“‘We cannot survive as we are beyond this next financial year. There is no money. I am not crying wolf. I never cry wolf.” So says the Conservative leader of Torbay council, in Devon: a local authority that delivers the full range of services but can no longer function at even the most basic level.
After years of bone-crunching austerity, by 2020 it will be faced with another £12m of cuts – so the most obvious option is to downgrade itself to a district council, hand over its most essential work to the bigger Devon county council, and hope for the best. Whether this will improve anything is an interesting question: since 2010, in real terms, Devon’s funding from government has been cut by 76%.
Northamptonshire’s council has already effectively gone bankrupt. Somerset, Norfolk and Lancashire are reportedly faced with comparable problems. And in our big cities, similar stories have been unfolding for years, as the great cuts machine set in motion by George Osborne in 2010 continues to grind away, while both costs and demand for basic services increase.
Bristol faces a £108m funding gap by 2023, and is cutting services accordingly. Having already hacked well over £200m from its budgets, Leeds is in the midst of making £38m of savings in a single year. In Newcastle, by 2020, insiders reckon that over half the city council’s spending will in effect have been slashed within a decade. Many authorities are putting up council tax, but that doesn’t come close to easing the economies they have to make. And the results are obvious: less comprehensive child protection, less dependable care for older people, fewer children’s centres, more rubbish in the streets – and yet more dire damage to a social fabric that has been pulled apart for nearly a decade.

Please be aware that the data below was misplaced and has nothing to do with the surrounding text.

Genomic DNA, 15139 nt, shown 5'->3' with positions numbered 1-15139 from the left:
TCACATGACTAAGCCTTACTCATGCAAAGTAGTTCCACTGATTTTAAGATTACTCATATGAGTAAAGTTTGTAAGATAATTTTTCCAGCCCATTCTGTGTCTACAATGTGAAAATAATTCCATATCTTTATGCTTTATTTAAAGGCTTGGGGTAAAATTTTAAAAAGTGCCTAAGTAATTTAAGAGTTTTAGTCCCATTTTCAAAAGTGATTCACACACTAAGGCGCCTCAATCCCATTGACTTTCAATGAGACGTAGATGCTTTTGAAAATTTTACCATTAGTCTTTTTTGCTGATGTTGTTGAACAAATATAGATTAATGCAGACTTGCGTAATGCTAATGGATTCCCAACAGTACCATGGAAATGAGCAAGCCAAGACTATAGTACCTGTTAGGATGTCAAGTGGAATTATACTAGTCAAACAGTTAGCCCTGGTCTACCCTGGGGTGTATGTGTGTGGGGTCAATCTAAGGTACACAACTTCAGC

Why is this national calamity so under-reported?
Some of the answer is about the continuing tragedy of Brexit. Political journalists who work themselves into a lather about this or that item of Westminster gossip hear the dread phrase “local government” and glaze over. It is some token of Whitehall neglect that confusion still surrounds the Tory plan to abolish the core grant given from central government to local authorities and make them completely dependent on business rates and council tax. All told, senior politicians routinely treat non-Westminster people as a mere annoyance: last week, for instance, it was revealed that though the government has commissioned an updated official assessment of the likely effects of Brexit on Greater Manchester, it will not let the people who run that part of the country see it.
There have been times when the UK’s deep tendency to centralise has been momentarily held back, as evidenced by the devolution to Scotland, Wales and London, and Osborne’s encouragement of the rebirth of city regions and the arrival of elected “metro mayors”. But even in those cases – let alone when it comes to the counties, boroughs and districts where devolution remains off-limits – Whitehall’s habit of clinging to power and the effects of austerity have got in the way. Moreover, as evidenced by the calamities that have befallen health and education, particularly in England, politics has tended to revolve around grand schemes authored by politicians who have Bonapartist ideas of controlling everything from the centre – which, in the midst of a society growing more complex and unpredictable by the day, are usually bound to fail.